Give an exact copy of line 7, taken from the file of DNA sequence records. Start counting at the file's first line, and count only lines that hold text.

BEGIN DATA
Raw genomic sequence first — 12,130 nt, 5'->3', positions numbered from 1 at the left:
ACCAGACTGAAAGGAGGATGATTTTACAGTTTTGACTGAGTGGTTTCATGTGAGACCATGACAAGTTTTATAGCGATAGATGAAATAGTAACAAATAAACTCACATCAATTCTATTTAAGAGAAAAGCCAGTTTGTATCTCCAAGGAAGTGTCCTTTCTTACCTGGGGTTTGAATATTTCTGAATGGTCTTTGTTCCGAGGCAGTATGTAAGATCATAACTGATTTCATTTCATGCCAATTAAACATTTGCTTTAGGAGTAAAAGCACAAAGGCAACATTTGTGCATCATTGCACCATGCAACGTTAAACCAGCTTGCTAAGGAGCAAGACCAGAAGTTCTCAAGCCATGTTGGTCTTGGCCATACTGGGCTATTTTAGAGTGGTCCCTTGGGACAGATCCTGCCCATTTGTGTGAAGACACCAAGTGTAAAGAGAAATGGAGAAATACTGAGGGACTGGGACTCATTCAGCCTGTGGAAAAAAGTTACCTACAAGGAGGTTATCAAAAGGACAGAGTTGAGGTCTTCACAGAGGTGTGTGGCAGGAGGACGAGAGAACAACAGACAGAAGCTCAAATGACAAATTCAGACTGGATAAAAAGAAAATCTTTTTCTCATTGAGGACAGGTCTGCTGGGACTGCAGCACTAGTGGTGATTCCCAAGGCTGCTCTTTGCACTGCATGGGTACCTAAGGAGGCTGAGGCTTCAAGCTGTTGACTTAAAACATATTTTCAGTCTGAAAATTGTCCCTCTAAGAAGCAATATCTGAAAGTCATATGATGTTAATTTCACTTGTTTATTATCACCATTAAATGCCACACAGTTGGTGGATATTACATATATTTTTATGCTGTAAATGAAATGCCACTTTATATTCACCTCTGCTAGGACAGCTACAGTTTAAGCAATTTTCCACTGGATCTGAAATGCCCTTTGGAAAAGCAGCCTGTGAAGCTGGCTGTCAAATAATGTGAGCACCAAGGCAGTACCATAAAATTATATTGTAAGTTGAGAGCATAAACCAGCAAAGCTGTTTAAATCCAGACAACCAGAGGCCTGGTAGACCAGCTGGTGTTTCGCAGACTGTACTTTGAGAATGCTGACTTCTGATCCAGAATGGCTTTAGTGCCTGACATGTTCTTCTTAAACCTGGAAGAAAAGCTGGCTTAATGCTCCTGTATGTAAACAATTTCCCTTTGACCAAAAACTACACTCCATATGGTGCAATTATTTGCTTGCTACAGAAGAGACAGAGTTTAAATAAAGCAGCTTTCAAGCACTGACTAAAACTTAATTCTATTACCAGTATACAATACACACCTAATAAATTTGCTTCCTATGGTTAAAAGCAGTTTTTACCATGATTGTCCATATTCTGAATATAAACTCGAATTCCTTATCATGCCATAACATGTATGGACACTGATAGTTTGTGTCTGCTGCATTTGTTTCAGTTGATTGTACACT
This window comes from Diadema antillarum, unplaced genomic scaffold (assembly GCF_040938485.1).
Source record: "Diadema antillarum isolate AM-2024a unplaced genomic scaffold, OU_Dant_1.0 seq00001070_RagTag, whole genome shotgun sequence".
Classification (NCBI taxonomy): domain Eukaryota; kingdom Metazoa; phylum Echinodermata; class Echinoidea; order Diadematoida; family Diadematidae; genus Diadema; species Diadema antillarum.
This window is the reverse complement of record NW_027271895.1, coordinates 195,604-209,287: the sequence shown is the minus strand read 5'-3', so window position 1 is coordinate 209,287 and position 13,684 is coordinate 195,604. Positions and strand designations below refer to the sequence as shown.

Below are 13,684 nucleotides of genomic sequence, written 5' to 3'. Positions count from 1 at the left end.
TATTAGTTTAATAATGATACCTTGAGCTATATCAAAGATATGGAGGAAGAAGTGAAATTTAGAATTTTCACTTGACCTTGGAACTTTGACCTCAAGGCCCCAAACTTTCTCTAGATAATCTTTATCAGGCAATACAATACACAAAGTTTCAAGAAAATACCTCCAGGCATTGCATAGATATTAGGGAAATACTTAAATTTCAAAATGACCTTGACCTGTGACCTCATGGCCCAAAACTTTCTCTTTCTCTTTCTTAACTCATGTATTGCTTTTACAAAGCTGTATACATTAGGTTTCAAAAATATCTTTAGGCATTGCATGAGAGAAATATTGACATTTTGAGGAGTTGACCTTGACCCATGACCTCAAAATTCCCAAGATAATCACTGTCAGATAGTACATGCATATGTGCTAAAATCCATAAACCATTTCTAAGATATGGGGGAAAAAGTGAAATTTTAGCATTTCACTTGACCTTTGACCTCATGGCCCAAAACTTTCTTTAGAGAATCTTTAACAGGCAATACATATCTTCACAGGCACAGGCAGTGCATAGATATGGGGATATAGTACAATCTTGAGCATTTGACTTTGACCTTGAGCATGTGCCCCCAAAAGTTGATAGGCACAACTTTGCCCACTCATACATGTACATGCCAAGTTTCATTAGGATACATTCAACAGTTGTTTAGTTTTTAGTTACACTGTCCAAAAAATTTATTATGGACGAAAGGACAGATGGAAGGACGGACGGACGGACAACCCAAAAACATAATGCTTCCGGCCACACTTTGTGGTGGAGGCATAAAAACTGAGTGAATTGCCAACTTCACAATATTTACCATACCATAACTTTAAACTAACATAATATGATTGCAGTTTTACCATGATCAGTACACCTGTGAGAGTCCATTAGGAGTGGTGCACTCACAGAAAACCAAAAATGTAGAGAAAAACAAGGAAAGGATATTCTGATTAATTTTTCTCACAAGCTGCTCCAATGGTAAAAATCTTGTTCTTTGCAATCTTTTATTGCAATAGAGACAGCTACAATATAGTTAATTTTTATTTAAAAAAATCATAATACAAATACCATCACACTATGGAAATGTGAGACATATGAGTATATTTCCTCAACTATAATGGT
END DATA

Below are 13,684 nucleotides of genomic sequence, written 5' to 3'. Positions count from 1 at the left end.